Plaintiff's second argument cites the 1973 amendment to FAA which added § 2151b(f)(1), the subsection which prohibits the provision of funding for the performance, motivation, or coercion of abortion. Although the amendment does not expressly address the issue here at hand -- provision of funding for the dissemination of neutral information about abortion -- plaintiff argues that an examination of the statutory history demonstrates that the limits set by § 2151b(f)(1) were all the limits Congress intended to place on abortion-related funding. It claims that the majority will of Congress was to continue to make available grants for the type of neutral research and reporting alleged here.
Section 2151b(f)(1) was added to FAA in 1973 as part of a relatively comprehensive revision of the Act. The amendment adding § 2151b(f)(1) began life as the "Helms Amendment," named after its senatorial sponsor. It passed the Senate in a somewhat braoder [broader] form than that seen in the final bill, barring the use of funds "in any manner, directly or indirectly" to pay for the performance of abortions, their promotion, or research to develop methods of their performance. See H. Conf. R.93-664, 93d Cong., lst Sess., reprinted at 1973 U.S. Code Cong. & Ad. News 2806, 2879. The House bill contained no comparable provision. Section 2151b(f)(1) as we know it emerged from the compromise conference. According to the Conference Report, the House "receded" in consenting to the present language. Id. On the Senate floor, Senator Humphrey described the changes as accepted so as not "unduly [to] impair carrying out other aspects of the population planning program." 119 Cong. Rec. 39615 (December 5, 1973).
The 1981 amendment to FAA which added § 2151b(f)(3) barring use of funds for biomedical abortion research was similarly tailored from a more far-reaching proposed amendment. See 127 Cong. Rec. 89399 (December 11, 1981).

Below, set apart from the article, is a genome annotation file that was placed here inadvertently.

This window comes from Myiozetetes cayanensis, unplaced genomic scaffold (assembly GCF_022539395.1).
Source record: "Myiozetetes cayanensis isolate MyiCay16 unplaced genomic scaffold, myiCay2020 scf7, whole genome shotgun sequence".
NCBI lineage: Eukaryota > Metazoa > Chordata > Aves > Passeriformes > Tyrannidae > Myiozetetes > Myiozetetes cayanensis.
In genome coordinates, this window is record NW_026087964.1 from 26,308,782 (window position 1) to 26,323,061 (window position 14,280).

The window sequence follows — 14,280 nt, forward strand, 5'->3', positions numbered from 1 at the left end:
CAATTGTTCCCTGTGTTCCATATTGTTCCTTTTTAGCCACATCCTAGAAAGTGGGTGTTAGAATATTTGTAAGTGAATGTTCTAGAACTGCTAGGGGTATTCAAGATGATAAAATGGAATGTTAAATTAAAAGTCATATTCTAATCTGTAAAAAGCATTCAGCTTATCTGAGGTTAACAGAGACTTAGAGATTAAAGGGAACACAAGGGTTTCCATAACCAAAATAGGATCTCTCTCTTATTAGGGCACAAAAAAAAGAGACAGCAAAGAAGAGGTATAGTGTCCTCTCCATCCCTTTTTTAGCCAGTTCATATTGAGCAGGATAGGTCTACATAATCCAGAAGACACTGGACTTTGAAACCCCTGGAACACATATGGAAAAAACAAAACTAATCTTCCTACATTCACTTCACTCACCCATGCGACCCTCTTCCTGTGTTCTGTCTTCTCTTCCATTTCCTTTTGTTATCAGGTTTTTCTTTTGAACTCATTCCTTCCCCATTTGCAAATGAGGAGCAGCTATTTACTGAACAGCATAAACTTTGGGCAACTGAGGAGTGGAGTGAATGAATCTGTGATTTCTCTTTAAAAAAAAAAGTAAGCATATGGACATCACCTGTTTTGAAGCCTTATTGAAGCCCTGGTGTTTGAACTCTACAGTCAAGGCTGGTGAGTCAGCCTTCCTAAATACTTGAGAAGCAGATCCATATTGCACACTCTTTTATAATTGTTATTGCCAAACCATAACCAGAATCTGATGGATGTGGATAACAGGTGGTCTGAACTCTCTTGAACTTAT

From this legislative history, plaintiff seeks to draw the conclusion that Congress did not intend AID to bar funding for the type of neutral reporting alleged here. It is this assumption which underlies plaintiff's claim that CRB's consideration of this factor was unlawful.
There is a flaw in plaintiff's logic. It must be remembered that expenditure of funds under the section of FAA at issue here is highly discretionary. See Guttmacher I, 597 F. Supp. at 1535. Money is to be spent "on such terms and conditions as [the President] may determine." 22 U.S.C. § 2151b(b). The effect of § 2151b(f)(1) is to limit this discretion slightly; the "terms and conditions" cannot include motivation and performance of abortion. With that caveat, however, the Executive is free to do as it wishes. From this perspective plaintiff's logical error becomes clear. It cannot be assumed from the Congressional action in 1973 and 1981 that Congress affirmatively intended the President to accept neutral, informational abortion-related research as a necessarily proper object of § 2151b funds. All that can safely be assumed is that Congress chose not to limit his discretion regarding such research. Drawing the inference, as plaintiff does, that Congress affirmatively supported such research is simply speculation. Even if the speculation is indulged, however, and it is assumed that Congress favored such research, nothing in the legislative history of §§ 2151b(f)(1) and (3) indicates that Congress sought to remove the President's discretion under § 2151b(b) to choose not to fund it.
This observation must be viewed in the context of the court's scope of review of AID's action. As noted in Guttmacher I, 597 F. Supp. at 1534-37, the power of the district court in reviewing that highly discretionary decision not to award a grant is limited to inquiring "whether [the] agency's reasons for acting were unconstitutional or in clear violation of a statutory mandate." 597 F. Supp. at 1434.
No statute bars the President from deciding not to fund neutral, informational research about abortion under FAA, nor is there any statement in the official legislative history of FAA's many amendments to that effect. Plaintiff seeks to draw that conclusion about congressional wishes from the procedural history of two amendments. This simply is not sufficient evidence of Congressional intent to permit me to find a clear violation of a statutory mandate. Undertaking the inquiry verges on the type of review of discretion which I have ruled is unavailable to plaintiff. Because there is no express statutory limitation on the type of discretion allegedly exercised here, the third cause of action must be dismissed.
Proposed Amendment Complaint
In July, 1984, AID unveiled a new, multi-faceted policy toward international efforts at development. One of the facets is a new stance toward funding of abortion-related activities. According to the AID policy statement dated July 13, 1984,